Saturday, 9 November 2013

The Habit of Art

WH Auden (Richard Griffiths), Humphrey Carter (Adrian Scarborough) and Benjamin Britten (Alex Jennings)
(Photo Credit: National Theatre - (

I saw an Encore screening of National Theatre's The Habit of Art written by Alan Bennett and directed by Nicholas Hynter.  It was premiered at the Lyttelton Theatre in November 2009 followed by a UK Tour.  It was a great opportunity to see another Alan Bennett's play and I knew I would be in for a treat!  The play is within a play! It explores the characters of W H Auden (Richard Griffiths) and Benjamin Britten (Alex Jennings).

It certainly was a play that was well researched and represented by Alan BennettBennett never spoken to Auden but remembered seeing and hearing him from his Oxford days even though it didn't make an immediate impact in his life.  After Auden's death in 1973 it seemed to Bennett that there was a lot more to the poet other than his published literature.

Like Auden, Bennett never met Britten but obviously knew that both he and Auden collaborated professionally (Night Mail, Ballad of Heroes (1939) and Paul Bunyan (1941)) but eventually their partnership ended under a cloud.  It is felt that Bennett could relate to the ups and downs of collaboration and competition.  Britten's desire to be true to oneself is parallel to Bennett who isn't afraid of pushing the 'invisible boundaries' (post era censorship from 1968).  

Alan Bennett relied heavily on Humphrey Carpenter's biographies on Auden and BrittenCarpenter never met Auden and Britten which gave the Bennett the impetus to write The Habit of Art and create the imaginary meetings scenes between the artists and biographer (Adrian Scarborough)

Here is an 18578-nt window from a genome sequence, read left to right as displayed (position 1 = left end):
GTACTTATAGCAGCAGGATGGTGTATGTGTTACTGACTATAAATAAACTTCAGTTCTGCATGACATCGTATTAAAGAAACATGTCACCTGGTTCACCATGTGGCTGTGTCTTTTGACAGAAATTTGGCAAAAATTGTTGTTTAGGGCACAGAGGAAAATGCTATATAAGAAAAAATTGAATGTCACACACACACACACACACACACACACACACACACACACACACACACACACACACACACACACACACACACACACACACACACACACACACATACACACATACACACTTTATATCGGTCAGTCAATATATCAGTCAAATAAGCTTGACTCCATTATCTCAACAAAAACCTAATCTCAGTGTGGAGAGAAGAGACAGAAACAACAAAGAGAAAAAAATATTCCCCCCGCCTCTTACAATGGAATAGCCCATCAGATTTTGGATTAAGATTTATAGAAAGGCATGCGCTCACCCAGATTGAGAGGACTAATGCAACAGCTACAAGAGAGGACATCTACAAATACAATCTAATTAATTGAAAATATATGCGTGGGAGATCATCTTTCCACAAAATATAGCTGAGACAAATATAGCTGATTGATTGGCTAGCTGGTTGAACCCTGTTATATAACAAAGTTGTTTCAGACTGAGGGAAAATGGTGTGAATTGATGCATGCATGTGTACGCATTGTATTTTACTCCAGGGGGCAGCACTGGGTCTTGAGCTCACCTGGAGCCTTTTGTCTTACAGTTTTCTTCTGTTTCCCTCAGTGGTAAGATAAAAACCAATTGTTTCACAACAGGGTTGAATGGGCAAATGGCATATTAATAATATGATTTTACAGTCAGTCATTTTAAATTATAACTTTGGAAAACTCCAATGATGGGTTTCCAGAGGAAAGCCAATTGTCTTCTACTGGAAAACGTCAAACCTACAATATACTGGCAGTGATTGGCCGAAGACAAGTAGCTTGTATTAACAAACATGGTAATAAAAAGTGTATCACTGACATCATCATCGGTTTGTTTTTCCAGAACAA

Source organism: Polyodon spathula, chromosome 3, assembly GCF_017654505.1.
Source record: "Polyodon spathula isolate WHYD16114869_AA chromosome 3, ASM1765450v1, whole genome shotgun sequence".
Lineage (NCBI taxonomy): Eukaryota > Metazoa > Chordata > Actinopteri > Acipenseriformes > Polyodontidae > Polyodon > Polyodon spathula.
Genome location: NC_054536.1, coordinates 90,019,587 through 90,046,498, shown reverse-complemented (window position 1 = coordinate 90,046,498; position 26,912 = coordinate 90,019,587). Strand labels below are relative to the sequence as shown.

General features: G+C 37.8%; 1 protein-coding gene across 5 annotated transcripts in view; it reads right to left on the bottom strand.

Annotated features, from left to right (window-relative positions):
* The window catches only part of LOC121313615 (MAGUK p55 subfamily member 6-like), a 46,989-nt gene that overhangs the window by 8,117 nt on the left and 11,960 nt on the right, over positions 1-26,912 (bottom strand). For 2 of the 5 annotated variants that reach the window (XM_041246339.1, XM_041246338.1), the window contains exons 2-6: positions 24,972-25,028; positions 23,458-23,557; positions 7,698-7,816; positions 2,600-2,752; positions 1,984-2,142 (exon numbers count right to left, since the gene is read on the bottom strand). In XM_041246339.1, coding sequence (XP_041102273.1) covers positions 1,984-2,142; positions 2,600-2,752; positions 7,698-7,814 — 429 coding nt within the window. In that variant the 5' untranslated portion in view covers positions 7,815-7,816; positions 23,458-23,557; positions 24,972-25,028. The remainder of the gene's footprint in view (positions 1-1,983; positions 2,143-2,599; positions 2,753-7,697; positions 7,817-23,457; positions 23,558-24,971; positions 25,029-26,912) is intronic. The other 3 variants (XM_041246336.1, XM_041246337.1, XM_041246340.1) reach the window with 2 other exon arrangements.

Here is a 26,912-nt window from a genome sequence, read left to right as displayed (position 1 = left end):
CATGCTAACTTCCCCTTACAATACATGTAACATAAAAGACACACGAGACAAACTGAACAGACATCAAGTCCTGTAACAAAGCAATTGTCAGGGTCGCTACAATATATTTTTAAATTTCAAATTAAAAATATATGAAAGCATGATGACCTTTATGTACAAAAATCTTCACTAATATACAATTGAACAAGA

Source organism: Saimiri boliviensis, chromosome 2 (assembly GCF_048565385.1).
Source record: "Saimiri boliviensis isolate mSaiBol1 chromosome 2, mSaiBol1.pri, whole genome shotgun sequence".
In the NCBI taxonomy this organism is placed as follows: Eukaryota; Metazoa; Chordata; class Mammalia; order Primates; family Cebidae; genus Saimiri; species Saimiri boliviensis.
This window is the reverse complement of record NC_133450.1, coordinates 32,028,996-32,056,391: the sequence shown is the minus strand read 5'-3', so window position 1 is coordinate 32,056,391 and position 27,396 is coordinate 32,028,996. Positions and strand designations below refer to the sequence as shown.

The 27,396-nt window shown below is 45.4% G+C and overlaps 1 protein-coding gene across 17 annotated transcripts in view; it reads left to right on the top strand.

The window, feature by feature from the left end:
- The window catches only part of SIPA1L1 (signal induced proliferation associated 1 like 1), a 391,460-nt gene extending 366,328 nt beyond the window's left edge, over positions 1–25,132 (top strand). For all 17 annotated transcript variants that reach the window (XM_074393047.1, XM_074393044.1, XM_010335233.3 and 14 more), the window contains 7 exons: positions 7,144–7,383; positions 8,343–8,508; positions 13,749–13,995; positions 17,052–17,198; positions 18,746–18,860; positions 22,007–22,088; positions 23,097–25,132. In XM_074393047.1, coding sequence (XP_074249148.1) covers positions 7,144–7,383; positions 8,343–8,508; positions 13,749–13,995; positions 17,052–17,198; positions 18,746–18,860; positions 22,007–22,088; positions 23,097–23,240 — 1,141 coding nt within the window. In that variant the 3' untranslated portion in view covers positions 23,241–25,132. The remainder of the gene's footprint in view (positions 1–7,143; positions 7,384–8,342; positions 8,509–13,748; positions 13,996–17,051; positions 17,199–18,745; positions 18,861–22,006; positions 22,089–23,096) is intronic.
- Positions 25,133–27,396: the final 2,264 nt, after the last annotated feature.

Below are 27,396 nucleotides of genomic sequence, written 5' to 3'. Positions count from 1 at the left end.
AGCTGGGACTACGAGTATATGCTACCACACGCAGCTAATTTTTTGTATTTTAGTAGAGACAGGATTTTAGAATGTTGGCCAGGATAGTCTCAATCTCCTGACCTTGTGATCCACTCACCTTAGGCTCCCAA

The Habit of Art explores more that art.  The play explores W H Auden and Britten and their unique, extraordinary and eccentric lives through their poetry and art.  Bennett also analysed their strong personalities especially the 'imaginary' meeting between Auden and Britten when the latter sought advice about his opera, Death in Venice.  Throughout the play I feel W H Auden and Britten were so different in personalities and yet share a lot in common through their habits of arts, creativity, sexuality, aesthetic values and their outlook on life.

I thoroughly enjoyed The Habit of Art and I got to appreciate W H Auden and Benjamin Britten a lot more.  It tied in nicely after seeing Opera North's productions of Britten's Midsummer Night's Dream and Death in Venice.  Most importantly I appreciated Alan Bennett himself, his creativity and talent as a playwright.  I fully respect and love his approach towards subjects which are complex but relevant to share.  It is evident that the content of his plays were well received by audiences alike.  It's interesting to see legendary artists of the past influence and inspire playwright to write this play.  

I particularly enjoyed Frances de la Tour who played the assertive but steady stage manager of the play's play's rehearsal and who ensured it ran smoothly it can.

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